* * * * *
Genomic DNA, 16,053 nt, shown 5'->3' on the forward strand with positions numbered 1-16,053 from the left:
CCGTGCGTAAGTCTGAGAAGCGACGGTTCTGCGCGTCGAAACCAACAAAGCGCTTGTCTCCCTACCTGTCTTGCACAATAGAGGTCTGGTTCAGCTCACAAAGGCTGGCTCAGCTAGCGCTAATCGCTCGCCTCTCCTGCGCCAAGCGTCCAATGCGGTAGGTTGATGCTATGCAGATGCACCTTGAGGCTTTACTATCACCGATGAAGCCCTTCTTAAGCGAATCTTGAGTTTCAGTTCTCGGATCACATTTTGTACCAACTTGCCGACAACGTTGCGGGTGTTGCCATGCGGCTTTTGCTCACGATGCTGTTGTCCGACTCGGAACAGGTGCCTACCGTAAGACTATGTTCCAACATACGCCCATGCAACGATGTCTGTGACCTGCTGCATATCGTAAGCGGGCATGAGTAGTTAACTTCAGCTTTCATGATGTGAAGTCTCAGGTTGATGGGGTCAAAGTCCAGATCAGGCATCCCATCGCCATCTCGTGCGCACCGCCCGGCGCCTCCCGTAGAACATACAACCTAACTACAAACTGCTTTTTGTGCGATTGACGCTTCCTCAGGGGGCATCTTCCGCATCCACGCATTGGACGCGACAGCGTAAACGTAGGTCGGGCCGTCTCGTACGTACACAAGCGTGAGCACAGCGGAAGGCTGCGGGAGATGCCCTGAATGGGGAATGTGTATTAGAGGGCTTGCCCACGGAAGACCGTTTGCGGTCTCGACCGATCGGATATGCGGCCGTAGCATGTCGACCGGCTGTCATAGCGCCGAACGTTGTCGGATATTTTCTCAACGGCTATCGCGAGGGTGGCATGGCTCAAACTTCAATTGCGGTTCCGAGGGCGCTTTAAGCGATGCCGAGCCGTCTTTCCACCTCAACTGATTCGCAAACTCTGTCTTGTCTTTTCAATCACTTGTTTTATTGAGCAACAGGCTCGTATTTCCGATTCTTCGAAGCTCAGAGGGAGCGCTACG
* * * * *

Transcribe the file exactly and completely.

Genomic DNA, 16,053 nt, shown 5'->3' on the forward strand with positions numbered 1-16,053 from the left:
CCGTGCGTAAGTCTGAGAAGCGACGGTTCTGCGCGTCGAAACCAACAAAGCGCTTGTCTCCCTACCTGTCTTGCACAATAGAGGTCTGGTTCAGCTCACAAAGGCTGGCTCAGCTAGCGCTAATCGCTCGCCTCTCCTGCGCCAAGCGTCCAATGCGGTAGGTTGATGCTATGCAGATGCACCTTGAGGCTTTACTATCACCGATGAAGCCCTTCTTAAGCGAATCTTGAGTTTCAGTTCTCGGATCACATTTTGTACCAACTTGCCGACAACGTTGCGGGTGTTGCCATGCGGCTTTTGCTCACGATGCTGTTGTCCGACTCGGAACAGGTGCCTACCGTAAGACTATGTTCCAACATACGCCCATGCAACGATGTCTGTGACCTGCTGCATATCGTAAGCGGGCATGAGTAGTTAACTTCAGCTTTCATGATGTGAAGTCTCAGGTTGATGGGGTCAAAGTCCAGATCAGGCATCCCATCGCCATCTCGTGCGCACCGCCCGGCGCCTCCCGTAGAACATACAACCTAACTACAAACTGCTTTTTGTGCGATTGACGCTTCCTCAGGGGGCATCTTCCGCATCCACGCATTGGACGCGACAGCGTAAACGTAGGTCGGGCCGTCTCGTACGTACACAAGCGTGAGCACAGCGGAAGGCTGCGGGAGATGCCCTGAATGGGGAATGTGTATTAGAGGGCTTGCCCACGGAAGACCGTTTGCGGTCTCGACCGATCGGATATGCGGCCGTAGCATGTCGACCGGCTGTCATAGCGCCGAACGTTGTCGGATATTTTCTCAACGGCTATCGCGAGGGTGGCATGGCTCAAACTTCAATTGCGGTTCCGAGGGCGCTTTAAGCGATGCCGAGCCGTCTTTCCACCTCAACTGATTCGCAAACTCTGTCTTGTCTTTTCAATCACTTGTTTTATTGAGCAACAGGCTCGTATTTCCGATTCTTCGAAGCTCAGAGGGAGCGCTACG